In last year's April “Final Mix,” I wrote about the invention of the omnidirectional shotgun microphone. Inexplicably, I received a number of communications from people who had somehow gotten the impression that I made the whole thing up — that it was a hoax or a joke.
But the omnidirectional shotgun microphone is not a hoax. It exists, pretty much just as I described it. (Remember that, at the time, I had not actually laid ears on it.) No, really, it does exist. No kidding.
Jeez, you're hard to convince.
I talked in my column about how I became aware of the omnidirectional shotgun mic at an audio-industry schmooze event in San Francisco. Now San Francisco is well-known as a place where things occur that some people consider to be beyond the limits of credibility. Take, for example, the Golden Gate Bridge. The plan for the bridge was dismissed as a practical impossibility from an architectural standpoint. Even today there are some who hold that opinion. Yet, it's there, and it's orange.
Golden Gate Park, too, was considered an absurd proposal, and the location (largely sand dunes at the time) was rejected as not viable by no less than the famed designer of New York's Central Park, Frederick Law Olmsted. But several years later, with the park in bloom and growing, Olmsted wrote park designer and original superintendent William Hammond Hall, admitting that he was wrong and congratulating Hall for his achievement.
When considering how the seemingly impossible can happen in San Francisco, let's not forget that the famed Trips Festival in the 1960s was a profit-making, nonunion event held in the Longshoreman's Hall — the very bastion of American unionism.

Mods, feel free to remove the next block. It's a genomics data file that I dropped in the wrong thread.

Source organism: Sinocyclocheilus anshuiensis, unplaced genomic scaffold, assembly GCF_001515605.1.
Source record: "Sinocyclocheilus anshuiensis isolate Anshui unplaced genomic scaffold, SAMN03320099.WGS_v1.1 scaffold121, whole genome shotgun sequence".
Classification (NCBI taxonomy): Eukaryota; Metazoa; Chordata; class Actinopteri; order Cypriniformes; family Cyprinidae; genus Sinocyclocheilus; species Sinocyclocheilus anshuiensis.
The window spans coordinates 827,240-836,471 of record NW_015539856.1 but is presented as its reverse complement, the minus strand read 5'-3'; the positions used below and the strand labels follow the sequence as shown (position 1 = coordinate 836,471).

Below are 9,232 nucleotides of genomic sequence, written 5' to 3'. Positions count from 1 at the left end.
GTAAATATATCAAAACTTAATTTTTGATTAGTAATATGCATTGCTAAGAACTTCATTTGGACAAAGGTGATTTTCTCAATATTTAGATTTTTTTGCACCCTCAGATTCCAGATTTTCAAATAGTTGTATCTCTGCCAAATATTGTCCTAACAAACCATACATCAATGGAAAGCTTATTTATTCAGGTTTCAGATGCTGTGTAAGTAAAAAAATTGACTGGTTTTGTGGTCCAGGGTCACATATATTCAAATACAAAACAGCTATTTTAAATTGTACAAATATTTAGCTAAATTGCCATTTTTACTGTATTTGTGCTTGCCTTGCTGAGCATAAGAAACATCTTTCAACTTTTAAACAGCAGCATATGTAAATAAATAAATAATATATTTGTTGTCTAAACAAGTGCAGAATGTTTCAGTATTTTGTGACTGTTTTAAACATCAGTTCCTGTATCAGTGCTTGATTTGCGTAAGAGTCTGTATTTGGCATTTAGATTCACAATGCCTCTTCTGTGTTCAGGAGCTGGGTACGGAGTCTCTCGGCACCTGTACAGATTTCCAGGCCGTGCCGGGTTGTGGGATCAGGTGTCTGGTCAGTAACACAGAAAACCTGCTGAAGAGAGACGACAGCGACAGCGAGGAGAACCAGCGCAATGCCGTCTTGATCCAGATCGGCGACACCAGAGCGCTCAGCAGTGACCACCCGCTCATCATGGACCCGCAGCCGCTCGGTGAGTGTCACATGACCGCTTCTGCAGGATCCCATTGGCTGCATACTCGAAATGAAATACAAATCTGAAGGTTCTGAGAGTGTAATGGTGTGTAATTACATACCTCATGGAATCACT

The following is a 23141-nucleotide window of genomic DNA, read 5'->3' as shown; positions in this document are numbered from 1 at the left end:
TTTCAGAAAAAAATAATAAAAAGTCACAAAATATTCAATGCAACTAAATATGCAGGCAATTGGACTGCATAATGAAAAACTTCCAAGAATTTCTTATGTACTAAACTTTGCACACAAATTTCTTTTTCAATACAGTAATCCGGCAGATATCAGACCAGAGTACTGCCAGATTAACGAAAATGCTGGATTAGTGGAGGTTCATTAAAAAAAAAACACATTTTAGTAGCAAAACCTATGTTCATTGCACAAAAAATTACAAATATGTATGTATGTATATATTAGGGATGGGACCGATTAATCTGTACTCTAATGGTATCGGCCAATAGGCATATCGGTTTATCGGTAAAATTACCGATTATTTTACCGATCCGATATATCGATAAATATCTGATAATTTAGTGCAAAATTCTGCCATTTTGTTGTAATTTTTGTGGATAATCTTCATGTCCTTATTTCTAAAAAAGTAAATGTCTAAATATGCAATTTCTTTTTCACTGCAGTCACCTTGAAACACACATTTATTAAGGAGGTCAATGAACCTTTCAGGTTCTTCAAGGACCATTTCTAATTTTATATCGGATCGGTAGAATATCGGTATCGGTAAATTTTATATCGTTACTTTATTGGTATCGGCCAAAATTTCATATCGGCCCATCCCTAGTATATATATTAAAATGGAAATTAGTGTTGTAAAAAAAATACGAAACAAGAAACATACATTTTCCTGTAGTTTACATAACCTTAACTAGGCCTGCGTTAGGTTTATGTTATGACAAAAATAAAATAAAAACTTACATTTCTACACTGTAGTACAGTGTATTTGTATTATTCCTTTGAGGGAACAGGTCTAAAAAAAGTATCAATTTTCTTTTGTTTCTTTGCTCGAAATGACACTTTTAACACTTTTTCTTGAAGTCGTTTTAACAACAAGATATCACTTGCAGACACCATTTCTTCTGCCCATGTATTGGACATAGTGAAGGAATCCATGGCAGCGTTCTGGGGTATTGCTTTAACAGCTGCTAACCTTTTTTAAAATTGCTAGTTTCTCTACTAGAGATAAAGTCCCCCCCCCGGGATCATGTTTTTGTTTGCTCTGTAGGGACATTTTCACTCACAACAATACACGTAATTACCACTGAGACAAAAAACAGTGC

Still not convinced? How about the fact that a bunch of not particularly pretty San Francisco musicians who played endless, formless, meandering songs, frequently with out-of-tune vocals and out-of-mind substance-enhancement, lasted for 30 years in the rock 'n' roll business, during which time they were consistently one of the nation's largest live-performance draws whenever they were on the road — which was most of the time. Some Grateful Dead-deniers now claim that they never really existed; all you need to do is look around at all the tie-dye in American society today to know that, in some fashion, they did exist.
So you see, San Francisco has a long history of the unlikely, impossible, and bizarre coming to pass. I'm sure that, by now, you can understand how aggrieved I was to receive missives accusing me of using my bull-dinghy pulpit to foment untruths. I am not pleased at this accusation, which casts aspersions not only at my veracity but on that of Electronic Musician. No, I am very angry about these unjustified attacks and so is my little dog, Fala.
The part that frustrates me most is that, as far as I know, the patent for the omnidirectional shotgun has not yet been filed, so I am not at liberty to disclose the hard details that would prove my statements and indicate vindication. But it really does exist, and it works almost exactly as I described it. I saw and held an omnidirectional shotgun microphone in January at the 2003 Winter NAMM show.
Admittedly, I had to change the names to protect the unpatented. And to make sure that the inventor wasn't recognized, I admit that I filled out the biographical information on Norman Hardiheering (not his real name) a bit. So, okay, I stretched a few facts, but everything else I said is true.
Oh, don't be so picayune! Fine, I admit it, there was one other thing in the story that wasn't quite true: the omnidirectional shotgun microphone was invented in New Jersey, not San Francisco. And that's the truth. Believe it. You can ask Scott Wilkinson — if you can figure out what his real name is.